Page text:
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About R C-R

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    Good news, everyone!

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    Texas, USA
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    Animation; sci-fi & mystery books; UI design; physics; craft beers (consumption, not brewing); puns & dark, ironic humor; jazz & blues music; other stuff.

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  1. They are listed in the Privacy Policy statement, along with links to their privacy policies.
  2. That info should always be immediately available, provided by the OS in the same way it is to Finder or Windows Explorer, both of which are applications. Agreed, but the question is how to do that without causing undesirable side effects, like degrading responsiveness or causing lots of disk thrashing.
  3. All things considered, maybe the best solution, workaround, or whatever you want to call it for this is for the Affinity apps to pop up a warning if a user tries to open a file on a network drive, saying that there is a risk of data loss unless the file is copied to a local drive, with an option to do that?
  4. Assuming I have understood how it works correctly, maybe they can make this work better, but one of the problems with trying to load the entire file into RAM is it is also used by every other process running on the computer, so there is no way to know how much of it the memory management system of the OS will allow an Affinity (or any other) app or its open documents to remain resident in memory at any particular time. That means paging to & from VM can occur at any time, so at best the app would have to spend a lot of time keeping track of that highly dynamic process instead of processing user input, updating the display, & so on; & that in itself could increase the amount of paging. Obviously, it also would adversely affect performance. Another potential problem is if the OS would even expose enough of this memory use info to the app for security reasons -- I do not pretend to understand the details but apparently if an app can get access to how memory is used by other processes than its own that increases the 'attack surface' malware can leverage to compromise data security ... or something like that. All I know for sure is it is all very complicated & the details probably vary considerably depending on the OS & the hardware everything runs on, so it is unlikely there is any simple obvious way to make it all work better than it does now.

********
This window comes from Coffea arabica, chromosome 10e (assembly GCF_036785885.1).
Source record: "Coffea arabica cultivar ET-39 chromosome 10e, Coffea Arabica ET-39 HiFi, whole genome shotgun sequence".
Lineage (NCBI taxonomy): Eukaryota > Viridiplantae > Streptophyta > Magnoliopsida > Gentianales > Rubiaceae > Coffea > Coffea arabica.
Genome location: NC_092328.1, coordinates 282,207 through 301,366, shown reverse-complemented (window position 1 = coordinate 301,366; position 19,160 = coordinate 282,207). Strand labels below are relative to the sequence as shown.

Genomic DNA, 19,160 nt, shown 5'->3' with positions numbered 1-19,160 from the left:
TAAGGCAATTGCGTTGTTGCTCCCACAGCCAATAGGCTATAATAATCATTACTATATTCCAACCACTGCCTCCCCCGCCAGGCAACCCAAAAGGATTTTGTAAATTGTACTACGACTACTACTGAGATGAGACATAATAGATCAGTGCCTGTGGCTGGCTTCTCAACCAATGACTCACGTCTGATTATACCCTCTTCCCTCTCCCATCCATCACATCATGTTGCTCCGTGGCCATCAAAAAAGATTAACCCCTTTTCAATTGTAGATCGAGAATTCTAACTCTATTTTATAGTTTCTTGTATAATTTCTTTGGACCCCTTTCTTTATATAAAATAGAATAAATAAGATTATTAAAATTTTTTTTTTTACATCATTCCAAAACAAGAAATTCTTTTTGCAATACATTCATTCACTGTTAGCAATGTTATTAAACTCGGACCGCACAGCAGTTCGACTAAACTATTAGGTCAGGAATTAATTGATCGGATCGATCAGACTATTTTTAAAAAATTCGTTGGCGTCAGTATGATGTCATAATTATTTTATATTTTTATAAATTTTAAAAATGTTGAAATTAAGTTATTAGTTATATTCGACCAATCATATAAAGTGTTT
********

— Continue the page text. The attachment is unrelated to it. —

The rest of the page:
5. From what I have read about this, all Nikon D8xx series camera sensors use the Bayer filter method of recording color information. As explained in the Raw Actually Spotlight article, a Bayer filter itself does not blur anything; it is just a matrix of tiny color filters that allow each of the sensor's photoreceptors to be sensitive to only one color of light. The image data from the sensor is basically just an ordered list of the brightness value of each photoreceptor, so without the demosaicing step, you would just get a greyscale image devoid of any color information.
  6. I can see the text, if not clearly because it is so small. But there seems not to be a link to anything in it, not to the licensing terms or to anything else.
  7. Do you mean this? If so, I am still not seeing anything in it that is a link to anything.
  8. FWIW, my Mac is set to send crash reports to Apple & to share them with developers. I filled in the comment section with the steps to recreate the crash.
  9. I am not seeing that on the Mac App Store versions, but maybe I am just overlooking where the link is on that screen.
  10. Just to keep things interesting, the tool is named "Gradient" in Affinity Photo & "Fill Tool" in Affinity Designer. BTW, I just noticed that in Affinity Photo (Mac 1.6 version) if I select a pixel layer with the Gradient tool, set the context to "Stroke" & Type to "Bitmap" & then select a raster image file for the fill, Affinity Photo immediately crashes, so you might want to avoid doing that.
  11. It could be improved but it probably should be mentioned here that if an Affinity app is purchased from the Mac, iOS, or Microsoft Store, the licensing & usage terms of those stores & their privacy policies also apply. Another complication is that the governing laws vary depending on the jurisdiction (often of both the seller & the buyer) & those boilerplate clauses that say all disputes will be settled according to the laws of a specific jurisdiction are themselves subject to legal disputes & may not be enforceable everywhere anyway. That's why these things are so long & full of legal jargon.
  12. Maybe if you got to know me better you would think differently about that.
  13. But very clearly you are using the web site, so what is your point?
  14. But it explicitly states that all collected usage data is anonymous, why they collect that anonymous data, & that no personal data is collected. An exception is crash report data, which presumably collects some personal data, but only if a user opts to submit it. This, together with the rest of the policy, seems adequate for users to decide if this constitutes "spying," or is in any other way so unacceptable that it is reason enough not to buy & use the software. What more do you need to know than that?